Erma Bombeck’s home during her married life was in Centerville, Ohio, where my paternal grandparents lived. Her neighbor was Phil Donahue. She resumed her writing career for the local Kettering-Oakwood Times in 1964, with weekly columns that yielded $3 each. The following year the Dayton Journal Herald requested new humorous columns as well, and Bombeck wrote weekly 450-word columns. After three weeks, the articles went into national syndication in weekly columns under the title “At Wit’s End”.

As Bombeck’s writing career took off, the family moved to Phoenix, Ariz. The books Just Wait Until You Have Children of Your Own (1971), I Lost Everything in the Post-Natal Depression, (1974), The Grass Is Always Greener Over the Septic Tank (1976), If Life Is a Bowl of Cherries, What Am I Doing in the Pits? (1978), and Motherhood, the Second Oldest Profession (1983) are among the many that followed. The Grass is Always Greener actually took life as a TV pilot in 1978 but it didn’t make it off the ground. She was also featured on ABC’s Good Morning, America from 1975 until 1986.

At the time I visited Woodland in 2018, this was the only marker for Erma Bombeck. A traditional gravestone with her name and dates (along with one for her husband, Bill, who passed away in 2018) was placed in 2019.

Bombeck was diagnosed with polycystic kidney disease (an incurable genetic disease) when she was 20. She survived breast cancer and a mastectomy, and kept secret the fact that she had kidney disease, enduring daily dialysis. She went public with her condition in 1993.

On a waiting list for a transplant for years, one kidney had to be removed, and the remaining one ceased to function. On April 3, 1996, she received a kidney transplant. She died on April 22, 1996, at age 69, from complications of the operation.

Bombeck was brought back to her hometown and interred in the family plot at Woodland. A 29,000-lb. rock serves as her monument, brought by flat-bed truck from her adopted home in Arizona.

First in Flight

It’s probably bad of me to admit this but for many years, I had no idea the Wright Brothers were buried at Woodland. We never went to visit their graves. But during a summer visit in 2013, I wanted my husband and son to see them. Clearly, the Wright brothers are hands down the most famous pair buried in the cemetery. What started in a small bicycle shop in Dayton would eventually change the way the world traveled.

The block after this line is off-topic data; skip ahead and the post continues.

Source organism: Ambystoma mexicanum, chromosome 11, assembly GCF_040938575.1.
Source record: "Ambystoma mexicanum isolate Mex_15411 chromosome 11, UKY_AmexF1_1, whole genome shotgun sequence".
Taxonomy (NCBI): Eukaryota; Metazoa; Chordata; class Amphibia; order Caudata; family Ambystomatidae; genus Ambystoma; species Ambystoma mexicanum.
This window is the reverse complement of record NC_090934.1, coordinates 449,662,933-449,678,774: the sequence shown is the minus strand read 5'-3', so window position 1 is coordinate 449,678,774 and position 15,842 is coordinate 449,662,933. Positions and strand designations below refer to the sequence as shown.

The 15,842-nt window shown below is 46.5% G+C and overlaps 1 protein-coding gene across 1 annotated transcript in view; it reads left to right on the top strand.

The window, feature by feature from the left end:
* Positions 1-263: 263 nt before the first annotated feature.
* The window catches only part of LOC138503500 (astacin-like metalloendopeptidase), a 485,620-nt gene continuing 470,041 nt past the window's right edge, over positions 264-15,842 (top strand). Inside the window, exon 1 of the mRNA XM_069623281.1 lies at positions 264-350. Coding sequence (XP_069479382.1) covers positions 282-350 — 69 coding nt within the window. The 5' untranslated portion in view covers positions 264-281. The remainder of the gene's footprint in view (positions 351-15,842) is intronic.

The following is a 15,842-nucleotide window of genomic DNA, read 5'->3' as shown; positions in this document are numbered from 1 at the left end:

I spent a good bit of time on the Wright Brothers Aeroplane Company web site (which is excellent) and they make an assertion about the brothers that made me see them in a new light. The Wright brothers didn’t truly build the first airplane. The first fixed-wing aircraft (basically a kite on a stick) was created and flown almost a century before Orville and Wilbur made their first flights.

Neither Orville or Wilbur attended college. Orville actually dropped out of high school in 1889 and the brothers opened their own print shop.

What sets the Wrights apart is that they were the first to design and build a flying craft that could be controlled in the air. Every successful aircraft ever built since, beginning with the 1902 Wright glider, has had controls to roll the wings right or left, pitch the nose up or down, and yaw the nose from side to side. These controls enable a pilot to navigate an airplane in all three dimensions, making it possible to fly from place to place.

Early Days

Sons of Church of the United Brethren in Christ pastor Milton Wright and Susan Koerner Wright, Wilbur was born in 1867 and Orville was born in 1871. Both parents were well educated, with Susan having a mechanical bent. Because the Brethren’s prominence in Dayton, the Wrights moved to Dayton in 1884. Sadly, Susan would contract tuberculosis and died in 1889.

Unlike their parents, Wilbur barely graduated high school and Orville dropped out the year his mother died. But they were always tinkering on something and testing out theories. Together, they opened a printing shop that eventually expanded to a bicycle shop. Eventually, they concentrated on just making bicycles and did very well financially as the bicycle craze raged.

I’m not going to delve too deeply into the history of how the brothers went about testing out their theories in Kitty Hawk, N.C. and how they tweaked and developed their Wright Flyers from 1889 to 1906. There are plenty of books written about it that can give you a glimpse into that world. Needless to say, they eventually showed off their flyers and dazzled the world with their demonstrations of flight.

You can visit the Huffman Prairie Flying Field Interpretive Center (run by the National Park Service) in Dayton and drive around the original Huffman Field. This memorial to the Wright brothers is located there.

One place I visited on that 2018 visit was Huffman Field, the world’s first test flight facilities where the Wright brothers conducted a lot of their test flights after the Kitty Hawk ones. Wright Patterson Air Force Base is right next door. It was very cool to see where those early flights took place. Also located nearby is the Huffman Prairie Flying Field Interpretive Center, operated by the National Park Service. We also stopped by the memorial to the Wright brothers located on the grounds.

Orville and Wilbur are buried with their parents and twin siblings Otis and Ida, who died within days of their birth in 1871.

Battling Legal Woes

Sadly, once the Wrights had demonstrated their aircraft in public, it was easy for others to copy them and many did. The Wrights were dragged into time-consuming patent fights in Europe and America. Their legal troubles diverted their attention from the ground-breaking innovation and invention they specialized in. The brothers never married. Wilbur supposedly told reporters that he didn’t have time for both a wife and an airplane.